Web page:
The Odeon Cinema, on the corner of Albert and Festing Road, Southsea was builti n 1937, and was also the last word in comfort. With the competition with TV, audiences dwindled in all cinemas, this Odeon cinema remained open until 1985.

The Odeon Cinema, High Street, Cosham started life in 1937 as the Ambassador. On May 6th 1945 the name Odeon was fixed to the facia. As the Odeon it continued showing films until the 1980s when the cinema closed and became a Bingo venue.

The Palace Cinema, Commercial Road, opened on February 21st 1921. In the fifties, films such as Samson & Delilah, and the Greatest Show On Earth had their first Portsmouth showing here. The Palace was run by Portsmouth Town Cinemas, who also managed the Shaftesbury in Kingston Rd, and The Gaiety in Albert Road.

My first job after leaving school was as a junior projectionist at this cinema, I then went on to work at Savoy.

It  ceased operation as a cinema in the early 1980s. It is now a night club, and is a Grade II listed building.

The Peoples Palace/Palladium, Lake Rd, opened as Palace Of Varieties Picture House before 1910. Renamed Palladium in 1921. Licence transferred to 'Cosham Picture House' (Ltd). The first sound film was shown in March 1930. The cinema closed in November1930 when 'Cosham Picture House Ltd' went into liquidation. In 1933 it was reopened and continued until 1937. The cinema survived the war, but lay derelict until 1950 when it was converted to a Bollom Store.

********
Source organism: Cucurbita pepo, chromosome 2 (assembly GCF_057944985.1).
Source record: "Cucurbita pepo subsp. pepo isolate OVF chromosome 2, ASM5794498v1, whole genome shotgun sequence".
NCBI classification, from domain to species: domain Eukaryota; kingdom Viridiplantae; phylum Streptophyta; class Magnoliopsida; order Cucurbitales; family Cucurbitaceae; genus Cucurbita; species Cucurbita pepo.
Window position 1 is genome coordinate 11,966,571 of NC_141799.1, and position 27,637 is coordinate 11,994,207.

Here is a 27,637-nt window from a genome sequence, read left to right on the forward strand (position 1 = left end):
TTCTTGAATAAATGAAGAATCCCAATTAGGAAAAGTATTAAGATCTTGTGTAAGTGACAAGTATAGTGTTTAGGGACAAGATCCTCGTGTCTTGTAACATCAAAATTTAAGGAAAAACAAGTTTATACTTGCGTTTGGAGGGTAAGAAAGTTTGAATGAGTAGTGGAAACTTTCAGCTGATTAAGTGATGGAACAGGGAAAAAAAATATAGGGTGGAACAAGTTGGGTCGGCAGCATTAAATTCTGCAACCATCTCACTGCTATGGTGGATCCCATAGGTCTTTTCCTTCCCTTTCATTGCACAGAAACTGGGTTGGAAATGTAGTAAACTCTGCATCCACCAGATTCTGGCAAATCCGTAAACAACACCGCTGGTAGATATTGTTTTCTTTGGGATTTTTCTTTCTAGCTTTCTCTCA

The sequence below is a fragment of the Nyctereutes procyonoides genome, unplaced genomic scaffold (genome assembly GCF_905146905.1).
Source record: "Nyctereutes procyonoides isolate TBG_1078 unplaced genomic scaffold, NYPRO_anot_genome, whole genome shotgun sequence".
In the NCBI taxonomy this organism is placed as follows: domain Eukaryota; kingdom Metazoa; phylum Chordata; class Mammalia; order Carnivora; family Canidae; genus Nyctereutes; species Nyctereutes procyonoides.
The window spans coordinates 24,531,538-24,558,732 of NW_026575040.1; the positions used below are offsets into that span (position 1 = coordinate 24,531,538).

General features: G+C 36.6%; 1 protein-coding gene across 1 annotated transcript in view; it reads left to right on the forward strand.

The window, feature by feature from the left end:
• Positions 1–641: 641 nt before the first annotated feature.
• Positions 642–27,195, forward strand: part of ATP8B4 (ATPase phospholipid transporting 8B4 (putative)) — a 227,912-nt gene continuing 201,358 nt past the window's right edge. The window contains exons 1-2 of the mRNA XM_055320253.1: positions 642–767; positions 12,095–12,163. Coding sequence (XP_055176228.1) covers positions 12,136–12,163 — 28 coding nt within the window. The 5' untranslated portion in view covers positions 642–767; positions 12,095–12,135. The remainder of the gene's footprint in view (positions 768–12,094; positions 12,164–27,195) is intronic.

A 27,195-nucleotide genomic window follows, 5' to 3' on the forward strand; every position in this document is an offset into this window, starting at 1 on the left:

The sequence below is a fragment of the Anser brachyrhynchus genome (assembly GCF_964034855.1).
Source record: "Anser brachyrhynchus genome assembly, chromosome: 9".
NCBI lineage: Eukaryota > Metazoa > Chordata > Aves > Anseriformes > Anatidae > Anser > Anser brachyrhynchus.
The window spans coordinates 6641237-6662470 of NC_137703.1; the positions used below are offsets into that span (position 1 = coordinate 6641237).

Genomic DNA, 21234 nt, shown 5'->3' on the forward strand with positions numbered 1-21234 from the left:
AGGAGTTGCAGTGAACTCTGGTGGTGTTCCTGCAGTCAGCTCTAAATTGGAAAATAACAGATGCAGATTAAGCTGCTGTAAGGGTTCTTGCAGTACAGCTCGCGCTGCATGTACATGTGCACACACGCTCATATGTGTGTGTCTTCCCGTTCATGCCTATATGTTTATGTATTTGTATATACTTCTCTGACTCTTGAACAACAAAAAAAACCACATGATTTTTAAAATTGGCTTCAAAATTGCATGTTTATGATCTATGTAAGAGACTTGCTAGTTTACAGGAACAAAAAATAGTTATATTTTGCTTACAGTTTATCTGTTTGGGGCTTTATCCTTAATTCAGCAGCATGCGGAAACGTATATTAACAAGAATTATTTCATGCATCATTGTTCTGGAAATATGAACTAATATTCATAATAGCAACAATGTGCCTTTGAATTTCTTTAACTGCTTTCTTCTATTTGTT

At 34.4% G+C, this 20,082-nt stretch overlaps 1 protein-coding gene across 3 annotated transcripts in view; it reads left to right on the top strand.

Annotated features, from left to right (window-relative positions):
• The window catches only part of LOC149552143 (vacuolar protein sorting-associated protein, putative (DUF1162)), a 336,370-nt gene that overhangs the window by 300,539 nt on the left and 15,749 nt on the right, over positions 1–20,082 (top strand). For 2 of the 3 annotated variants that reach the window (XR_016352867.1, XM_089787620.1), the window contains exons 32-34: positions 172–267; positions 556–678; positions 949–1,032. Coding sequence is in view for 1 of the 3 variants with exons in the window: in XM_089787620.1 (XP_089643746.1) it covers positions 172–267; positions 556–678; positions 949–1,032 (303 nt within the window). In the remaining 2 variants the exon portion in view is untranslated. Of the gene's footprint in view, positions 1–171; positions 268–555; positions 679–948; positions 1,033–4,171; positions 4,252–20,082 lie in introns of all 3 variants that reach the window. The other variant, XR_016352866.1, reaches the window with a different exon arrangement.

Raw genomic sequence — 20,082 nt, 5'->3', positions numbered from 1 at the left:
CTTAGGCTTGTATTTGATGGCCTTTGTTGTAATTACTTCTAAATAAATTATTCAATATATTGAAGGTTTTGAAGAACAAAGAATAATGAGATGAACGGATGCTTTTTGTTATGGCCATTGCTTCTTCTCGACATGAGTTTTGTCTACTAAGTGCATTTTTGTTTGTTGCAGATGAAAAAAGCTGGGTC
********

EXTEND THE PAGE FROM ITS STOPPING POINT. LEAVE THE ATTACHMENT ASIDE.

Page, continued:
The Plaza Super Cinema/Gaumont, Bradford Junction opened on 1st October 1928 as Plaza (Portsmouth) Ltd. The first talking picture, outside London, was shown at The Plaza in Portsmouth on 28th January 1929. In 1931 the licence was transferred to 'Associated Provincial Picture Houses Ltd'. The cinema closed in 1984.

The Queens Cinema, Queens St, was opened as Queens Cinema Theatre. The Queens closed in 1931 after the owner committed suicide, caused by the non-arrival of films for Easter Monday, and falling receipts caused by news of the proposed Portsea clearance scheme. In December1931 the cinema was reopened with sound film equipment, then in 1932 was renamed 'The New Queens Cinema'. Despite it's close proximity to Portsmouth Dockyard, it survived WWII.

The Regent/Gaumont, North End, opened in 1924, an organ was fitted in 1928. The licence was transferred to 'Q.T.S Ltd' in 1928, then to 'H & G Kinemas Ltd' in 1929. The first sound film was shown in 1929. The licence was transferred to 'Associated Provincial Picture Houses Ltd' in 1931. The cinema closed in 1970.

The Savoy/ABC, Commercial Road opened in 1937, with a Compton Theatre Organ installed. It was renamed ABC in 1964. The owner of this website was a projectionist at this cinema. A triple screen was installed in 1982, became The Cannon Film Centre in 1986, reverting back to ABC in 1996. It closed in 2002.

Scala Picture House, Elm Grove, opened in 1917, and was bombed in January 1941.

The Shaftesbury Cinema, Kingston Rd, opened as Shaftesbury Hall showing silent films with an orchestra, then before 1921 an organ was installed. In 1929 was renamed 'The Shaftesbury Cinema'. Licence transferred to 'Portsmouth Town Cinemas Ltd'. New projection equipment fitted (Palace Cinema at the same time), and both cinemas featured silent films and orchestras. Sound films were shown from 1930. The Shaftesbury closed as a cinema in 1975.